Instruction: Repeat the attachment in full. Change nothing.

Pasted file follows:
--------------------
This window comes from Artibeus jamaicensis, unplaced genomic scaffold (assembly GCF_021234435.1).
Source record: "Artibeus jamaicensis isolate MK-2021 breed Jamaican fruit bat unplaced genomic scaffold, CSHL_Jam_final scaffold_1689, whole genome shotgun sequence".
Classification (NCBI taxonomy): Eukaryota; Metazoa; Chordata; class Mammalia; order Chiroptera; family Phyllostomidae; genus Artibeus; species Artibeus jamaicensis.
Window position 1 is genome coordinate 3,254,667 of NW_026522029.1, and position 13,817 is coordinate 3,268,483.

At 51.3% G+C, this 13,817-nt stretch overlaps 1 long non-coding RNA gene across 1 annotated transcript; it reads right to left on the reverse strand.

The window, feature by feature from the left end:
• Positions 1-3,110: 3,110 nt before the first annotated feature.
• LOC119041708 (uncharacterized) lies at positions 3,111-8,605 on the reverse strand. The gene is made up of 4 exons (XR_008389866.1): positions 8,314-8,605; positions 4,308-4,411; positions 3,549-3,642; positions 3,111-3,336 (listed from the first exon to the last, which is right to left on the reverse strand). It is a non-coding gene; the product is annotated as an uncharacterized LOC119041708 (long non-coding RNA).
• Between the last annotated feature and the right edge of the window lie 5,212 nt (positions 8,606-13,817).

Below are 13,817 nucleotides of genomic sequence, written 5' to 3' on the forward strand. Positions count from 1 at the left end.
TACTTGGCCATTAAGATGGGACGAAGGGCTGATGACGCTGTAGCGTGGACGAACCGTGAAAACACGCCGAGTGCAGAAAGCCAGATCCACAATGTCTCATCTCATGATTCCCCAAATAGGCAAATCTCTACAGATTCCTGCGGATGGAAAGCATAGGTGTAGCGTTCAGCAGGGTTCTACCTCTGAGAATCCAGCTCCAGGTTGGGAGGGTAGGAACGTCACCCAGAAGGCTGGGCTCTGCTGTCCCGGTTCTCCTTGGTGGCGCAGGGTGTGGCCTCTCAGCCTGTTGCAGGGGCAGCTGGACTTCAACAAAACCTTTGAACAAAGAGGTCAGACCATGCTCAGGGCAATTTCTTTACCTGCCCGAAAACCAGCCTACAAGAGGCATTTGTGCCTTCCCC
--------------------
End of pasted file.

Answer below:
This window comes from Artibeus jamaicensis, unplaced genomic scaffold (assembly GCF_021234435.1).
Source record: "Artibeus jamaicensis isolate MK-2021 breed Jamaican fruit bat unplaced genomic scaffold, CSHL_Jam_final scaffold_1689, whole genome shotgun sequence".
Classification (NCBI taxonomy): Eukaryota; Metazoa; Chordata; class Mammalia; order Chiroptera; family Phyllostomidae; genus Artibeus; species Artibeus jamaicensis.
Window position 1 is genome coordinate 3,254,667 of NW_026522029.1, and position 13,817 is coordinate 3,268,483.

At 51.3% G+C, this 13,817-nt stretch overlaps 1 long non-coding RNA gene across 1 annotated transcript; it reads right to left on the reverse strand.

The window, feature by feature from the left end:
• Positions 1-3,110: 3,110 nt before the first annotated feature.
• LOC119041708 (uncharacterized) lies at positions 3,111-8,605 on the reverse strand. The gene is made up of 4 exons (XR_008389866.1): positions 8,314-8,605; positions 4,308-4,411; positions 3,549-3,642; positions 3,111-3,336 (listed from the first exon to the last, which is right to left on the reverse strand). It is a non-coding gene; the product is annotated as an uncharacterized LOC119041708 (long non-coding RNA).
• Between the last annotated feature and the right edge of the window lie 5,212 nt (positions 8,606-13,817).

Below are 13,817 nucleotides of genomic sequence, written 5' to 3' on the forward strand. Positions count from 1 at the left end.
TACTTGGCCATTAAGATGGGACGAAGGGCTGATGACGCTGTAGCGTGGACGAACCGTGAAAACACGCCGAGTGCAGAAAGCCAGATCCACAATGTCTCATCTCATGATTCCCCAAATAGGCAAATCTCTACAGATTCCTGCGGATGGAAAGCATAGGTGTAGCGTTCAGCAGGGTTCTACCTCTGAGAATCCAGCTCCAGGTTGGGAGGGTAGGAACGTCACCCAGAAGGCTGGGCTCTGCTGTCCCGGTTCTCCTTGGTGGCGCAGGGTGTGGCCTCTCAGCCTGTTGCAGGGGCAGCTGGACTTCAACAAAACCTTTGAACAAAGAGGTCAGACCATGCTCAGGGCAATTTCTTTACCTGCCCGAAAACCAGCCTACAAGAGGCATTTGTGCCTTCCCC